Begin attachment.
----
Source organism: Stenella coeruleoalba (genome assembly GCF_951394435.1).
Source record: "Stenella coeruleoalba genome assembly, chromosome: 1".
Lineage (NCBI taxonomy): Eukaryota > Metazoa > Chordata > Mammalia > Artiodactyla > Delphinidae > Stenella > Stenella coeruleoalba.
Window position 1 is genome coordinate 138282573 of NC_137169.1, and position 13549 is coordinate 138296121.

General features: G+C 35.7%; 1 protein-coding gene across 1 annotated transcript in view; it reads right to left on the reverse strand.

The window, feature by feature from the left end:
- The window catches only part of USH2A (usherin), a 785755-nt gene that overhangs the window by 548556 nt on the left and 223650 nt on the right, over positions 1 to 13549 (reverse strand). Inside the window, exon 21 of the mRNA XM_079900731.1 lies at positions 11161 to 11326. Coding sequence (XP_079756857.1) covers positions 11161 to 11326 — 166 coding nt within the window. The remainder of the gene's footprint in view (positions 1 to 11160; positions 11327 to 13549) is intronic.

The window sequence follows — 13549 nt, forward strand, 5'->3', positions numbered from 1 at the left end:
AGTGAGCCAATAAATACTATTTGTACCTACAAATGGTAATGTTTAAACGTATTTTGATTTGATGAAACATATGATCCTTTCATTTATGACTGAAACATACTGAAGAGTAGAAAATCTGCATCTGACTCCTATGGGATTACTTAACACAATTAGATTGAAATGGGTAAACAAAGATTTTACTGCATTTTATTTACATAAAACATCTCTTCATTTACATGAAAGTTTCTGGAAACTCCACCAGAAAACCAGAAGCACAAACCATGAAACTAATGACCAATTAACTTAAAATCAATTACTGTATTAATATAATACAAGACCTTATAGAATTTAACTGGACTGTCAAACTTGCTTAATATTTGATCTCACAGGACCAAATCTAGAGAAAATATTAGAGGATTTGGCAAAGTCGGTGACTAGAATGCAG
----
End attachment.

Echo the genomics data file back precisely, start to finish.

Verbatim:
Source organism: Stenella coeruleoalba (genome assembly GCF_951394435.1).
Source record: "Stenella coeruleoalba genome assembly, chromosome: 1".
Lineage (NCBI taxonomy): Eukaryota > Metazoa > Chordata > Mammalia > Artiodactyla > Delphinidae > Stenella > Stenella coeruleoalba.
Window position 1 is genome coordinate 138282573 of NC_137169.1, and position 13549 is coordinate 138296121.

General features: G+C 35.7%; 1 protein-coding gene across 1 annotated transcript in view; it reads right to left on the reverse strand.

The window, feature by feature from the left end:
- The window catches only part of USH2A (usherin), a 785755-nt gene that overhangs the window by 548556 nt on the left and 223650 nt on the right, over positions 1 to 13549 (reverse strand). Inside the window, exon 21 of the mRNA XM_079900731.1 lies at positions 11161 to 11326. Coding sequence (XP_079756857.1) covers positions 11161 to 11326 — 166 coding nt within the window. The remainder of the gene's footprint in view (positions 1 to 11160; positions 11327 to 13549) is intronic.

The window sequence follows — 13549 nt, forward strand, 5'->3', positions numbered from 1 at the left end:
AGTGAGCCAATAAATACTATTTGTACCTACAAATGGTAATGTTTAAACGTATTTTGATTTGATGAAACATATGATCCTTTCATTTATGACTGAAACATACTGAAGAGTAGAAAATCTGCATCTGACTCCTATGGGATTACTTAACACAATTAGATTGAAATGGGTAAACAAAGATTTTACTGCATTTTATTTACATAAAACATCTCTTCATTTACATGAAAGTTTCTGGAAACTCCACCAGAAAACCAGAAGCACAAACCATGAAACTAATGACCAATTAACTTAAAATCAATTACTGTATTAATATAATACAAGACCTTATAGAATTTAACTGGACTGTCAAACTTGCTTAATATTTGATCTCACAGGACCAAATCTAGAGAAAATATTAGAGGATTTGGCAAAGTCGGTGACTAGAATGCAG